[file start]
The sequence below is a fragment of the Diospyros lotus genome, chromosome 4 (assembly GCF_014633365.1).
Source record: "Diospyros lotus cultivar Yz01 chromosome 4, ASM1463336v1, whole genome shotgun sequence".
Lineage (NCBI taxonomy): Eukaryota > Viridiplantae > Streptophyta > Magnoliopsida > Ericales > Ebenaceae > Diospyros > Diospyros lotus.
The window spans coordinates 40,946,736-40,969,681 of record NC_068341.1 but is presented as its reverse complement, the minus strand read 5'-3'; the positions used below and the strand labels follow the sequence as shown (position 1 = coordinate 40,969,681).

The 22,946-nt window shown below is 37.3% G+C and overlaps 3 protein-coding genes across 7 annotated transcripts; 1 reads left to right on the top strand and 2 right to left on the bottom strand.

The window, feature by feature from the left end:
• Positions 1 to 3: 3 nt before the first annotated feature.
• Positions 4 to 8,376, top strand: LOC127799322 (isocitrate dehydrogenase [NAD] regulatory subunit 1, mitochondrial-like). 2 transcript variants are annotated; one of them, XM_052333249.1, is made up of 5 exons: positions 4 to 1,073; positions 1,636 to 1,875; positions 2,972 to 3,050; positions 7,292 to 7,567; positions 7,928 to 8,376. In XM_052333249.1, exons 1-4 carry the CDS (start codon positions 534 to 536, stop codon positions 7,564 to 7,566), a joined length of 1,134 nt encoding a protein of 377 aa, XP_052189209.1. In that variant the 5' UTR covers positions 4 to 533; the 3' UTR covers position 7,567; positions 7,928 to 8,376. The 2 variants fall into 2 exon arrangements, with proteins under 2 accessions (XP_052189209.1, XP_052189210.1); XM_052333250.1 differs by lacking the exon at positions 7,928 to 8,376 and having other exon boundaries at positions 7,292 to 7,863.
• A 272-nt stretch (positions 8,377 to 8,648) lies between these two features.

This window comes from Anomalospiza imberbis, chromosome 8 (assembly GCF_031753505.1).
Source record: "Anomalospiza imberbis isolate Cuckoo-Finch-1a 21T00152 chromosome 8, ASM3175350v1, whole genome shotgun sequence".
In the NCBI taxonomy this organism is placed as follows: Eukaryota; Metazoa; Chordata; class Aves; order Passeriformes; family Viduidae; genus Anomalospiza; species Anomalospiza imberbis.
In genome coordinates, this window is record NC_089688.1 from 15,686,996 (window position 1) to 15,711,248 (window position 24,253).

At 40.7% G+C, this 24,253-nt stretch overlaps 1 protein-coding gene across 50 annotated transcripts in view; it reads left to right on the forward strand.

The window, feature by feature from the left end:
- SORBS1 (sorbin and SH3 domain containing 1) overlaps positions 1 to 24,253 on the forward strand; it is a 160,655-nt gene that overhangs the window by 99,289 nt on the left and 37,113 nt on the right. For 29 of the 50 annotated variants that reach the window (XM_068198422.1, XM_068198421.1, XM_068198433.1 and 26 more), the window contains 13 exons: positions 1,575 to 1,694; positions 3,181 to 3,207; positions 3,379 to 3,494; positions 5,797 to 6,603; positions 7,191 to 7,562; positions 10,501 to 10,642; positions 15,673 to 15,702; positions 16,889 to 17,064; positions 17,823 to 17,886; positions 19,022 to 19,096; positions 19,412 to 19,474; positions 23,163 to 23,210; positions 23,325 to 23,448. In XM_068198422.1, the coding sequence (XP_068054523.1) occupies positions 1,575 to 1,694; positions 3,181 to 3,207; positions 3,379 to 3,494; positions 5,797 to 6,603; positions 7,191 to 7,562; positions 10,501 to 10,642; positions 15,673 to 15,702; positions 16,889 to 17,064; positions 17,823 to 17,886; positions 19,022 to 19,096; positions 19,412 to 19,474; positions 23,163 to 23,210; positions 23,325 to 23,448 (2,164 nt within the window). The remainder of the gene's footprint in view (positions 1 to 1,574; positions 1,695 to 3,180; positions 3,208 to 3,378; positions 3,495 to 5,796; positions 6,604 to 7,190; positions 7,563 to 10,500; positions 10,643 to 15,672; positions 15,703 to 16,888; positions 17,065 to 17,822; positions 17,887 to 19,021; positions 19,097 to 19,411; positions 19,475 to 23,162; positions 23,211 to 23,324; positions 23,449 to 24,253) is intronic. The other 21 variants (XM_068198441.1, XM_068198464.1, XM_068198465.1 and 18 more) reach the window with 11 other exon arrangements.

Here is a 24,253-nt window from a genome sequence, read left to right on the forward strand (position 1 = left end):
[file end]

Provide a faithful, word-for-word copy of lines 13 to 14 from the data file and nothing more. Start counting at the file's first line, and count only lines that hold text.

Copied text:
In genome coordinates, this window is record NC_089688.1 from 15,686,996 (window position 1) to 15,711,248 (window position 24,253).

At 40.7% G+C, this 24,253-nt stretch overlaps 1 protein-coding gene across 50 annotated transcripts in view; it reads left to right on the forward strand.